The Vendee Globe organisers don't take a view on the integrity of major repairs, but they are concerned about the spread of the fleet. Race officer David Adams talks to Elaine Bunting
For a race in which half or less of all starters manage to finish, this Vendée has had an unusual record so far. But last week, the casualties began to mount. Alex Thomson’s gooseneck failed, leaving him with a gaping hole in the deck and potentially serious structural problems for the bulkhead beneath. Hervé Laurent retired after a rudder failure, and ‘something solid’ smashed and destroyed Conrad Humphreys’s starboard rudder.
Thomson and Humphreys have both stated that will find somewhere to anchor near Cape Town and attempt repairs. Such serious repairs immediately before the two yachts enter the Southern Ocean is a possible cause for concern. Without any independent scrutiny of the quality and integrity of such repairs, isn’t it a dilemma for the race organisers to allow the skippers to carry on into the worst part of the course?
The answer is no, says David Adams, the Australian sailor who is the race officer for the Southern Ocean section of the race. “From a commonsense point of view there’s no way that anyone from the race organisation could go and check the repairs,” he says. “And also, it’s the responsibility of the skippers to accept what they do and go on. They have to convince themselves; they don’t have to convince us. If you were that silly that you were just going to paper up a repair and go back into the Southern Ocean you’d have to ask the question why bother going all the way to Cape Town to do it?”
From his point of view, the most worrying facet of the race is how far the fleet has stretched out. “Nobody quite expected it to get this spread. It’s spread to the extent that now even the front two are getting to a dangerous stage – it would take three or four days for the next guy to catch them if they got into trouble,” he says.
Adams believes that by the time they reach the longitude of Australia, the backmarkers will be well over 2,000 miles behind. “The first guys will probably be back in Les Sables d’Olonne before [Norbert Sedlacek] has even hit the Atlantic, I reckon. But he seems to be there to complete the trip, so he’s not going to take the risks and will stay further north,” he comments.
Nevertheless, the increasing separation is a worry, “and it’s a big debate at the start,” Adams concedes. Equally, though, he believes it is an inevitable part of the race. ” When I walked down the dock there I had three groups in my mind, but as a race organiser you can’t stop the back group. If they’ve done all the qualification, they got just as much a right to go there as the others.”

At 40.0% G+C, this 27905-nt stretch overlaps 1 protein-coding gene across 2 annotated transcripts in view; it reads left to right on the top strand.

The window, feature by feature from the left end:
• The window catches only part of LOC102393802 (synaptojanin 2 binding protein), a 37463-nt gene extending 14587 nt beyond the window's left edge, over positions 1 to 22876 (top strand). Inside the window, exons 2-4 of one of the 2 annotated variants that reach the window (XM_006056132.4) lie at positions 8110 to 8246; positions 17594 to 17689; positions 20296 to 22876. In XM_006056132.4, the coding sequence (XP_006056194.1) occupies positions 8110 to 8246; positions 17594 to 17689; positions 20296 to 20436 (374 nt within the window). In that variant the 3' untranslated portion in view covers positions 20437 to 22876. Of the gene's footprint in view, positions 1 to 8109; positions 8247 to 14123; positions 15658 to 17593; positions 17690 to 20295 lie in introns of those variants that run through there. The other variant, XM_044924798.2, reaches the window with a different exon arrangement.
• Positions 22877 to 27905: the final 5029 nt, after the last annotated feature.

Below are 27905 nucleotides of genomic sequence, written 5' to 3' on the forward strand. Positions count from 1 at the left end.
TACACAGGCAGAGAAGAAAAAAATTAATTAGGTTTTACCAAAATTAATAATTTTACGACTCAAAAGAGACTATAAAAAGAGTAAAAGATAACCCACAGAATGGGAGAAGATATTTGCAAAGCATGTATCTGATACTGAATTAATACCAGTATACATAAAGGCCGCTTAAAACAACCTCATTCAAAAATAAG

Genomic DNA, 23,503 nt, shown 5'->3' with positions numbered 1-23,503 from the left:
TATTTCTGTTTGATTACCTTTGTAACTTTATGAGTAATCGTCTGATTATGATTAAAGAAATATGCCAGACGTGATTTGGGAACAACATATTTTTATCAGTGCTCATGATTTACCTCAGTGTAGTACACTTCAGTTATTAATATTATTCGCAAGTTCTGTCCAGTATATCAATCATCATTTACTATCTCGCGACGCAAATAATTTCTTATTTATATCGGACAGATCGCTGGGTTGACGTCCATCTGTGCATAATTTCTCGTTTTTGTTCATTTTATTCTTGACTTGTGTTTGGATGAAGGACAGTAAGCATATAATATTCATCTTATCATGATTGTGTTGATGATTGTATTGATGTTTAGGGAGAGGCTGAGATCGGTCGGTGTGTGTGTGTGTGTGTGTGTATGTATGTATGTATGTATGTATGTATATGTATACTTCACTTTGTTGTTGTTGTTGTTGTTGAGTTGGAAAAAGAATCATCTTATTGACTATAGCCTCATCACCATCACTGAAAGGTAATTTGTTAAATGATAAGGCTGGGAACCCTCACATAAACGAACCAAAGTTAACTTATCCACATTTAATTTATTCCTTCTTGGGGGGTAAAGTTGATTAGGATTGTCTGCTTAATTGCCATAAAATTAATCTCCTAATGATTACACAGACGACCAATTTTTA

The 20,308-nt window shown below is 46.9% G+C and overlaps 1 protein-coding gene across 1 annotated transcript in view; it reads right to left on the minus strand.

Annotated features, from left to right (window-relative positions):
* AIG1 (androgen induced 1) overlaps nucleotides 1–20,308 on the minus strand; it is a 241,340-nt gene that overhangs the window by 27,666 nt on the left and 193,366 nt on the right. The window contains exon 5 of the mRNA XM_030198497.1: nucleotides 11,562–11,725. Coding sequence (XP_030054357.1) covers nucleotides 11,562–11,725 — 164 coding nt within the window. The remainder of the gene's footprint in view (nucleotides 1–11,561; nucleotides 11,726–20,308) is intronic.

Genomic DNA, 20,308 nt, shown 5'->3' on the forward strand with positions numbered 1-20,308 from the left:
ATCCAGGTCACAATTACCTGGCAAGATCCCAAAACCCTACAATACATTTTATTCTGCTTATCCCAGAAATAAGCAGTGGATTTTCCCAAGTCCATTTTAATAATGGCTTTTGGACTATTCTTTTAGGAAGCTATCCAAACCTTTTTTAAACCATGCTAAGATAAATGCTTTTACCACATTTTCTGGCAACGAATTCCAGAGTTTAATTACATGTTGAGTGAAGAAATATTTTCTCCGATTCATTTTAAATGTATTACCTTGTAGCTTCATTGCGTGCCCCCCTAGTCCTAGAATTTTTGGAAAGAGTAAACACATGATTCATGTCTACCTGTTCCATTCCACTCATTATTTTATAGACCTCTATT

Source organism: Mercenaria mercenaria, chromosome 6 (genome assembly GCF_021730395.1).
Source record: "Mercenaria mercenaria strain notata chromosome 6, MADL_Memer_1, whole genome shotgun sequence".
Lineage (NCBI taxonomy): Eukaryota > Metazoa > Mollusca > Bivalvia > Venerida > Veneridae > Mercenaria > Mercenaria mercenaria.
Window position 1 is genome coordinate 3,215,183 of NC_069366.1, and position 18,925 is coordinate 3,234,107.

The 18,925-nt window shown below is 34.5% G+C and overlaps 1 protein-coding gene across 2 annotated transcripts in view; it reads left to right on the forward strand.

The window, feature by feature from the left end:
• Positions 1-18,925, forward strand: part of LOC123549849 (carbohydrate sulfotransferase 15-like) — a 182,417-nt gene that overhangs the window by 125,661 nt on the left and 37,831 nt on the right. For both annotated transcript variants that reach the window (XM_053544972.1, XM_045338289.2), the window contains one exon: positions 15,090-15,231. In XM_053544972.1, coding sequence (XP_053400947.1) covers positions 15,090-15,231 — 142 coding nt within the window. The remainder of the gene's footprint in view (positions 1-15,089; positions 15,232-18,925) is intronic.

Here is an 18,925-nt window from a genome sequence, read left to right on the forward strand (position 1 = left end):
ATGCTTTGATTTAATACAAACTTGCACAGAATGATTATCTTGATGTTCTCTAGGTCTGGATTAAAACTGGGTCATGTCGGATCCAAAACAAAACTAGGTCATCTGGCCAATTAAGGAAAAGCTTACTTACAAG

He does not think the greater number of waypoints in this race will benefit the boats chasing from behind. “With these waves of fronts going through you get this constant rubber band effect, but I don’t think there will be an advantage. In fact, I think in a certain way it will slow the backmarkers down.
“Normally, the only thing that would be left open to them would be to go south, shorten the route and take a lot more risks, but since the waypoints take that option away from them it will be very difficult to gain on the guys in front. It doesn’t matter how hard you push or how many risks you take, it’s very hard to close a gap that’s one system apart – as it is now.”
In an average Southern Ocean season, the Indian Ocean is the worst section, with more frequent storms and more punishing sea states. From the race organisers’ point of view, however, it’s easier to get help to competitors in the middle of the Indian Ocean than in the much more remote Pacific.
“Kerguelen’s not too bad because we have a lot of assets there,” Adams explains. “There are quite big fishing boats in that area that the French have access to. But there’s really nothing there between New Zealand and Chile. You can’t get planes, there aren’t a lot of ships and the fishermen that are there don’t want to let anyone know. On the other hand, in the Pacific the weather seems to be better: the ocean’s a different colour, the sun tends to come out occasionally and the whole thing just seems a bit better than the Indian.”
Despite keeping a vigilant eye on each skipper’s situation, even the race organisers don’t always know about problems on board the yachts. “We are only told what they want to tell us, and they won’t tell us if they’re trying to keep a secret,” says Adams.
“One of the things we said in the skipper’s briefing was: ‘Look, we understand tactically why you have to do it, but for your safety it would be better for us to know if you’ve got a small problem. We assure you it will not get out to the media, but we can then at least monitor you and let people know what may happen.’
“Having said that, they don’t necessarily trust us 100 per cent. So, yes, people do keep a lot of things under their hats, but they’ll only say nothing if they can maintain their boatspeed. If that drops, everyone can see something’s wrong.”